PFC John Moses Parker, right behind gun, in England,
(Photo © James Chandler, 455th AAA Historian, used with permission)
The family story goes that Jim waved his draft notice in front of a Navy recruiter and explained that if his number was up, he would much prefer the Navy to the Army. The recruiter took the letter, crumpled it into a ball, tossed it in a nearby garbage can and replied, "What notice? I didn't see a notice." Jim was in the Navy.
Before receiving his draft notice, Jim was like a lot of middle Tennessee boys who moved to Detroit to find work. The Depression had left a strong imprint in the South and the farms near Camden were still struggling to get by, despite the economic surge brought on by the US's entry into World War II. When Jim arrived in Detroit in 1948, John and Walter were already living there, along with Jim's older sister, Polly, and her young family. It wasn't exactly a boom time for the Parker clan, but everyone could afford meat at supper each night which, for Jim, was a sign of high living.
In Detroit, Jim found a job delivering milk for Sealtest Dairy, which was still using teams of horses in some parts of the city at that time. As a country boy who had used horses and mules to work his father's farm, Jim's experience with and respect for animals made him a valued employee and he had big dreams of moving up the management ranks at Sealtest. The skirmishes in Korea didn't fit in his plans to enjoy the money jingling in his pocket and the pretty girls who sashayed down Woodward Avenue.
Norma Cornett, my mother, met Jim at Gilead Baptist Church, a large congregation of transplanted Southerners looking for Old Time Religion and maybe a date on Saturday night. When members of the church left for tours of duty, the social committees circulated their addresses and encouraged those left behind to write and keep up the morale. Norma was serious about her responsibility to those who served to protect her country and wrote to many but, as is usually the case when writing to acquaintances, letters went unanswered by one party or the other. Sooner or later, the correspondence dwindled, sputtered and ended.
Not so with Jim Parker. Norma always maintained she was surprised that Jim wrote as often and as honestly as he did. I'm not. That man could talk (all Parkers can) and he needed an audience. Norma was more than happy to oblige. This blog will include Jim's letters to Norma during a four year period from 1951 through 1954.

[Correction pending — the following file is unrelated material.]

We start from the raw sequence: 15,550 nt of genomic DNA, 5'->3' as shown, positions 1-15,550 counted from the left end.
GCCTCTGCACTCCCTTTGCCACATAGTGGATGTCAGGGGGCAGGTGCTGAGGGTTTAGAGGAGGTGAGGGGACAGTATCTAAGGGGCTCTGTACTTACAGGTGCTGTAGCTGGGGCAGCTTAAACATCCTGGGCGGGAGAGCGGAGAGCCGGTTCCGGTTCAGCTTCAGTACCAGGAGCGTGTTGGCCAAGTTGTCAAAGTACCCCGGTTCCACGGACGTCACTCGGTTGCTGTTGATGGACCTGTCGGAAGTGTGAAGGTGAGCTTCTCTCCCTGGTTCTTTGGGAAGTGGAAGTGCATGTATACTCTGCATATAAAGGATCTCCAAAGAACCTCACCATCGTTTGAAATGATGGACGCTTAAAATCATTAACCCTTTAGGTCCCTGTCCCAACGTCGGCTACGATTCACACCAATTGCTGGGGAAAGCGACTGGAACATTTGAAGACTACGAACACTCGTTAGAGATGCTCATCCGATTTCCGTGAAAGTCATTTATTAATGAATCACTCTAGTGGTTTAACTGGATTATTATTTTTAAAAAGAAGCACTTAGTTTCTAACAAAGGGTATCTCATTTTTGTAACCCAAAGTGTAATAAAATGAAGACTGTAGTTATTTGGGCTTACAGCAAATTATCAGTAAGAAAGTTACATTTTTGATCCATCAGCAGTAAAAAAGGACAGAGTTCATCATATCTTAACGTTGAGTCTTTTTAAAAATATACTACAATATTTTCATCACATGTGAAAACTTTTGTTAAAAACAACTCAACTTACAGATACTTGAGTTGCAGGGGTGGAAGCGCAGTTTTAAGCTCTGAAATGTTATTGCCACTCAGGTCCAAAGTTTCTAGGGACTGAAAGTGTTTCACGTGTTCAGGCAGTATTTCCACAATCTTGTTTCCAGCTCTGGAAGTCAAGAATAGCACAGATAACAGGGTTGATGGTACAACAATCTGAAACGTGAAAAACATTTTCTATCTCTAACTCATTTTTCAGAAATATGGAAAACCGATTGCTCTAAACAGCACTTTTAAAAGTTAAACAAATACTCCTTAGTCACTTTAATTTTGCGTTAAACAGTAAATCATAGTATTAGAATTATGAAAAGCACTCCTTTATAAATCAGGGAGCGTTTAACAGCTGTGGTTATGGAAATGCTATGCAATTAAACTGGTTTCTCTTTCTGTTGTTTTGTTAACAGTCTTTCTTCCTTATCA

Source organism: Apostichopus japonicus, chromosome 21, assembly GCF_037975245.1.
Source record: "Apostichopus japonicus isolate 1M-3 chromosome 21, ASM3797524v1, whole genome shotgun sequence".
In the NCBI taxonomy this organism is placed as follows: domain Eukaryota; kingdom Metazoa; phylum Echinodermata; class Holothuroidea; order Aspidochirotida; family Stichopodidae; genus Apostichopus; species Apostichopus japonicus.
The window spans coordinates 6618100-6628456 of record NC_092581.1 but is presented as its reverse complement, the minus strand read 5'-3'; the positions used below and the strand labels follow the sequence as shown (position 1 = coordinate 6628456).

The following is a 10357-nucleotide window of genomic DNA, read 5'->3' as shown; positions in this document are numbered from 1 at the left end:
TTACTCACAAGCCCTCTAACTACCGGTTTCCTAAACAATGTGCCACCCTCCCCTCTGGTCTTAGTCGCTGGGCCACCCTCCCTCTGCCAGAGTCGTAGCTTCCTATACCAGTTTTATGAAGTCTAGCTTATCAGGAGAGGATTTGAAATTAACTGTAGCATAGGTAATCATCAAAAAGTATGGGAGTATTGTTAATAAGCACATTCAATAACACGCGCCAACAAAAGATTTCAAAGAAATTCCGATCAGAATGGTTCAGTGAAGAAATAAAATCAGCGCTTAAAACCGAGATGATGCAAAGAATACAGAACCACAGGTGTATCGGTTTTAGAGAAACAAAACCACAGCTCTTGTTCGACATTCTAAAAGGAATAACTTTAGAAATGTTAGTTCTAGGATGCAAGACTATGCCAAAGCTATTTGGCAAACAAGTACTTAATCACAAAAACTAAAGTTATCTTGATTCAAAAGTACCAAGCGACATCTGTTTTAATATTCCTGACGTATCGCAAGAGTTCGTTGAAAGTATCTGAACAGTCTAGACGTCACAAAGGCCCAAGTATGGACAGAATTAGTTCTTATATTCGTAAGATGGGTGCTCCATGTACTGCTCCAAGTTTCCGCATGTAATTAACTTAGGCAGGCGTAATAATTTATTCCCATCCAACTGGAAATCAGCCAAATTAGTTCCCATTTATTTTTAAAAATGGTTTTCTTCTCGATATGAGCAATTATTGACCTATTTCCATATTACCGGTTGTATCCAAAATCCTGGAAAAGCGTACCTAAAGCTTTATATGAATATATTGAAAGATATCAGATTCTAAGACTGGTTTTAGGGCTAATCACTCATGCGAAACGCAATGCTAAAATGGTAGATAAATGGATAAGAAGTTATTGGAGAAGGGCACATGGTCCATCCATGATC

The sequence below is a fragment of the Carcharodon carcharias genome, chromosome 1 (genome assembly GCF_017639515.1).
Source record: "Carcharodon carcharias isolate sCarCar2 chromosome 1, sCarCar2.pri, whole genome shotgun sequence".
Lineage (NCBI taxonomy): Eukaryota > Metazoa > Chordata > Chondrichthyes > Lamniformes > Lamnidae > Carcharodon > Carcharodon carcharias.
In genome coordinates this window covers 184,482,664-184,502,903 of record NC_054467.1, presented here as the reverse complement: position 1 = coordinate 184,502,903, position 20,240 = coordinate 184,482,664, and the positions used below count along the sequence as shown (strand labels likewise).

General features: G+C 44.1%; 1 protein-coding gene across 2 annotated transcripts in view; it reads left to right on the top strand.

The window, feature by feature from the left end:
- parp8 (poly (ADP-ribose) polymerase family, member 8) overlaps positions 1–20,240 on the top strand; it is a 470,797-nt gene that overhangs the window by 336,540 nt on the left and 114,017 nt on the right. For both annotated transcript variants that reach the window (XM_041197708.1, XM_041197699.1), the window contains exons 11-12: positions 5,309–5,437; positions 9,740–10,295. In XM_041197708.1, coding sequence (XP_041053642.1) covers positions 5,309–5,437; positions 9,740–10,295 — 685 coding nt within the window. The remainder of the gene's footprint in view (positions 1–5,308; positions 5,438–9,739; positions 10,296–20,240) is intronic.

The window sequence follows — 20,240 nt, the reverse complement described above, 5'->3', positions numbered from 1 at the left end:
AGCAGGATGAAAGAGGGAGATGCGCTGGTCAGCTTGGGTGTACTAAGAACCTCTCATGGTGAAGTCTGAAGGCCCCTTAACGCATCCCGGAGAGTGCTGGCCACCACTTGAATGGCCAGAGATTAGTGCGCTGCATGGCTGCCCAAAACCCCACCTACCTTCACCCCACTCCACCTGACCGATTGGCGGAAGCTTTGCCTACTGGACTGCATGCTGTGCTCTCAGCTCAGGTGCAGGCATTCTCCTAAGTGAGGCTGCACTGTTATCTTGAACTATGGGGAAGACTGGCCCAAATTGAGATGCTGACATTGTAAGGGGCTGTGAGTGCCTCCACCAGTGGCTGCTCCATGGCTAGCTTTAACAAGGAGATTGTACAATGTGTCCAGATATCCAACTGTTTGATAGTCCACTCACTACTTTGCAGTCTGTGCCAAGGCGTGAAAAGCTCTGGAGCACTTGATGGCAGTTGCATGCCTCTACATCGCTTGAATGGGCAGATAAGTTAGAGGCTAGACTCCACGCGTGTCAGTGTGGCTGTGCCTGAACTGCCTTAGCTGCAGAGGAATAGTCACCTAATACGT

After Jim died in 2000, Norma took out the letters she had tied with silk ribbons and arranged in chronological order. I have no idea how many times she reread them between Jim's death and her own, but I do know the letters were her most precious possessions. In the spring of 2009, as we planned my vacation to visit her during the coming summer, Norma told me she wanted to read the letters with me because there were things in them that I would "probably have questions about." She died that June before I could read the letters with her. I've had some hard years of grieving, but I'm ready now. As I read them, I'll post a transcript on the blog with my notes. I won't scan the letters and put you through deciphering Jim's handwriting. That would just be cruel.
© Connie Jean Harrison and Letters From the USS Valley Forge, 2015. Unauthorized use and/or duplication of this material without express and written permission from this blog’s author and/or owner is strictly prohibited. Excerpts and links may be used, provided that full and clear credit is given to Connie Jean Harrison and Letters From the USS Valley Forge with appropriate and specific direction to the original content.